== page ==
Note how both of them approach the problem with a very different view of what government can and should do. Josh, the insider, trusts it. Mandy, the outsider, not so much. The clash of their two different takes on the world gives the dialogue a bit more crackle. And underneath this obvious disagreement, there is also the tension that comes from their having been lovers at one time in the not too distant past, even though that isn’t referred to until the end.
So how do you teach yourself to be aware of your characters’ subtext? One way is to put yourself into each character’s head as you write. Try writing key scenes from the point of view of every major character who takes part in them. Use a lot of interior monologue to force yourself to be aware of their thinking. And pay attention to how the dialogue may change subtly as the point of view changes. That’s where the clash of subtexts lies.
Leaving some of your dialogue unspoken can also show just how well your characters know one another. In essence, old friends or even long acquaintances are aware of one another’s subtext and show this by responding to an unspoken request. Consider the following, taken from another source of excellent dialogue – Rex Stout’s Nero Wolfe mysteries, in this case A Family Affair. Here, a client staying in the brownstone has just been killed by a bomb in the night. Wolfe has gone to ground in his room to avoid the police, and Archie has gone to the basement to wake Fritz Brenner, the long-time chef and housekeeper, and fill him in on the situation.
“Sorry to intrude,” I said, “but there’s a mess. A man came, and I put him in the South Room, and a bomb that he brought along went off and killed him. All the damage is in that room. Mr. Wolfe came up for a look and is now in his room with the door bolted. You may not get much more sleep, because a mob will be coming and there will be noise. When you take his breakfast up—“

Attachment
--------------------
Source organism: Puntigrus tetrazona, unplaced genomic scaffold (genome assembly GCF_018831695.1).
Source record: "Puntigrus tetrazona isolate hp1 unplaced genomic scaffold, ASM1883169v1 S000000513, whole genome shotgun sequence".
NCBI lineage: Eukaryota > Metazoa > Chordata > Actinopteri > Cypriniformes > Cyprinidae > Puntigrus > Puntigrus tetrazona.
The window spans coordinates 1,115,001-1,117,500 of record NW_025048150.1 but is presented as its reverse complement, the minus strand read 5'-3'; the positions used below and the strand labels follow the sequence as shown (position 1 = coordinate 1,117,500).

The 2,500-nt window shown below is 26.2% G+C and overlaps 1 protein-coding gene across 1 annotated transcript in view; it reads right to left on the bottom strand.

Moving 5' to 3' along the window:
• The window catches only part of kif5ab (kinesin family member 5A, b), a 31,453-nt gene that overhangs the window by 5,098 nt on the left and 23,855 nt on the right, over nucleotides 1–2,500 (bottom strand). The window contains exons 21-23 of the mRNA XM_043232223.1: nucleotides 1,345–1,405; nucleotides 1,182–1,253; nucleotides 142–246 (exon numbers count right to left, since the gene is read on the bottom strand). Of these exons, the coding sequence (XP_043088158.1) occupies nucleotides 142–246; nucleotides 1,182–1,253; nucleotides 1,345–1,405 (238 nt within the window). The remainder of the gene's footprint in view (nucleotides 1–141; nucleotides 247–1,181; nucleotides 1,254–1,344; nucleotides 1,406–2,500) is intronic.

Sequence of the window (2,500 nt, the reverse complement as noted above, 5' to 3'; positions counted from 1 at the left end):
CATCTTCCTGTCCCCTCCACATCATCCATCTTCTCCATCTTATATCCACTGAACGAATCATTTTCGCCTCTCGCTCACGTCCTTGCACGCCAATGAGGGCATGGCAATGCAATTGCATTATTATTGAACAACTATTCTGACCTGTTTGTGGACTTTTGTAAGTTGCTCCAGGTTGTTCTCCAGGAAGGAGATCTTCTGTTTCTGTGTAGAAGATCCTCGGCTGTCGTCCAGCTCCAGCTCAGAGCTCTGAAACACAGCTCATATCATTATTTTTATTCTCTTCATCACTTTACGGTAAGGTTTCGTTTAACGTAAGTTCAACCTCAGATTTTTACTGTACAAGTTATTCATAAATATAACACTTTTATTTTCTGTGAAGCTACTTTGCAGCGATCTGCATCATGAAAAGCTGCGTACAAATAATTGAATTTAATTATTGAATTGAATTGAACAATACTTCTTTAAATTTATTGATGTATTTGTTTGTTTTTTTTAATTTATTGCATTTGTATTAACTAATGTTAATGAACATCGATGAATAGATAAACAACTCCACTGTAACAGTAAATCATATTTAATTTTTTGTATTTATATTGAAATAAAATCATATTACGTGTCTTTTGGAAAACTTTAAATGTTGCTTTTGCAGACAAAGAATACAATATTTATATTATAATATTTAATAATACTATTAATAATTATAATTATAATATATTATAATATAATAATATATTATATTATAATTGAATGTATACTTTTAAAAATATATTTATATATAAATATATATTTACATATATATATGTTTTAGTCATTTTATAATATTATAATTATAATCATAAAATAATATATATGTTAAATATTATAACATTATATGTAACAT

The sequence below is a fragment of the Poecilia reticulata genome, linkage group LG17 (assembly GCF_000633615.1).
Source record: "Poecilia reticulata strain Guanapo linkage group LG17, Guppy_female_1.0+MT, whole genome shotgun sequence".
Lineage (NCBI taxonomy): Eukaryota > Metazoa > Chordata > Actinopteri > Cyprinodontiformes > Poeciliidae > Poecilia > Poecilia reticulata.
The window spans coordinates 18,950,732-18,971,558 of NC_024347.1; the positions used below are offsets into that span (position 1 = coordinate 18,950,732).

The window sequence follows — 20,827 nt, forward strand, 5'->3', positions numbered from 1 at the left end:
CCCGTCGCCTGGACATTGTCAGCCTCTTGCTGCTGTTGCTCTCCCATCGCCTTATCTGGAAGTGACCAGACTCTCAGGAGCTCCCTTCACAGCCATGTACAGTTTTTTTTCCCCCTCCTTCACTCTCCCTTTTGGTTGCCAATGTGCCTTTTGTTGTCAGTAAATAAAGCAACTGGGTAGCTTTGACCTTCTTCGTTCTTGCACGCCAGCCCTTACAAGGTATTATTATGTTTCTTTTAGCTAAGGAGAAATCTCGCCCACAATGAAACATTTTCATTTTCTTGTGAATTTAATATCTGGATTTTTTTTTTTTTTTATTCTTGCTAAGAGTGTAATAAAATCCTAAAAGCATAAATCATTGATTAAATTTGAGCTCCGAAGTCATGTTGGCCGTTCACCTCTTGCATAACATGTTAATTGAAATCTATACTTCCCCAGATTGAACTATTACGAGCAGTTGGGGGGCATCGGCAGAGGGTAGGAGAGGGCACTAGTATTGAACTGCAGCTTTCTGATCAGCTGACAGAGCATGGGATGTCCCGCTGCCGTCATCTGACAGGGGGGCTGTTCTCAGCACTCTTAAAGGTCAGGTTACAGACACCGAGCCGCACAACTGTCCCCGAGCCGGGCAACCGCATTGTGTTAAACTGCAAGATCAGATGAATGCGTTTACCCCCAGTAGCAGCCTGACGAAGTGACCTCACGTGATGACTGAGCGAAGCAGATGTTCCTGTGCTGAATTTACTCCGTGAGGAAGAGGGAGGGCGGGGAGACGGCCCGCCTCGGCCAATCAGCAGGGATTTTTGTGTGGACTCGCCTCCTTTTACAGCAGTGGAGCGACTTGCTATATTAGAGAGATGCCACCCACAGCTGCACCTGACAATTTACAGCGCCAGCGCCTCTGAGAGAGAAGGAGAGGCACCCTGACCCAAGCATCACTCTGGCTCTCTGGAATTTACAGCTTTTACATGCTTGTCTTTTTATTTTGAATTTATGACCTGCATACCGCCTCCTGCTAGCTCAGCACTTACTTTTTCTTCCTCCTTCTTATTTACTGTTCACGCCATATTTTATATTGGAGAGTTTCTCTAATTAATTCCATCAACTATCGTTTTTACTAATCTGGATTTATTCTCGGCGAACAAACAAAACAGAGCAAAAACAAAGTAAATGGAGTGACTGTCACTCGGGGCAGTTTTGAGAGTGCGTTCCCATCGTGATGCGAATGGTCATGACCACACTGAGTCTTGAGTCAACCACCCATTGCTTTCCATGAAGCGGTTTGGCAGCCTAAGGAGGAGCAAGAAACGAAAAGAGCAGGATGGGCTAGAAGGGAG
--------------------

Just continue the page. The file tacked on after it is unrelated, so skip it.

“Five minutes,” he said. “You’ll be in the office?”
“No. Upstairs. South Room. When you take his breakfast, be sure you’re alone.”
Note how Archie, in describing the situation, immediately answers the question Fritz is most likely to ask – “How much damage was done?” And Fritz, who knows Archie well enough to realize he won’t ask for help – Archie does assume Fritz will be trying to go back to sleep — volunteers without being asked. And he doesn’t even make that explicit. He simply assumes that he’s going to be there and tells Archie how long it will take him to get dressed. And Archie accepts the offer simply by telling Fritz where he’ll be. You can see the longstanding friendship between the two of them in all the dialogue that they left out.
Compare these passages with this bit of dialogue, taken from a . . . lesser literary light – E. X. Giroux’s 1986 mystery, A Death for a Doctor. Miss Sanderson is secretary and surrogate mother to Dr. Forsythe. She has just been asked by the police to go undercover to help them solve the brutal murder of an entire family, including two young boys. Baby Lucy is the sole survivor.
“Dear God,” Miss Sanderson whispered. After a time she glanced up at Forsythe. “Robby, I know you disapprove, but I’m going to Maddersley. Mrs. Sutter can take over my work.”
“And if I forbid you to go?”
“You’ll have my resignation.”
Her words dropped like stones into a pool. [Here follows two paragraphs establishing how shocking the threat is, ending with one of the policemen saying,] “Surely it won’t come to that.”
Forsythe moved forward. He took one of his secretary’s hands in both of his. Her hand was cold. He squeezed it, trying to warm it. “No,” he said. “It certainly won’t. Sandy, I’ll trust your judgement. But why? The children?”
“The child. It’s too late for Arthur or Andrew or for the unborn baby. It’s not too late for little Lucy.”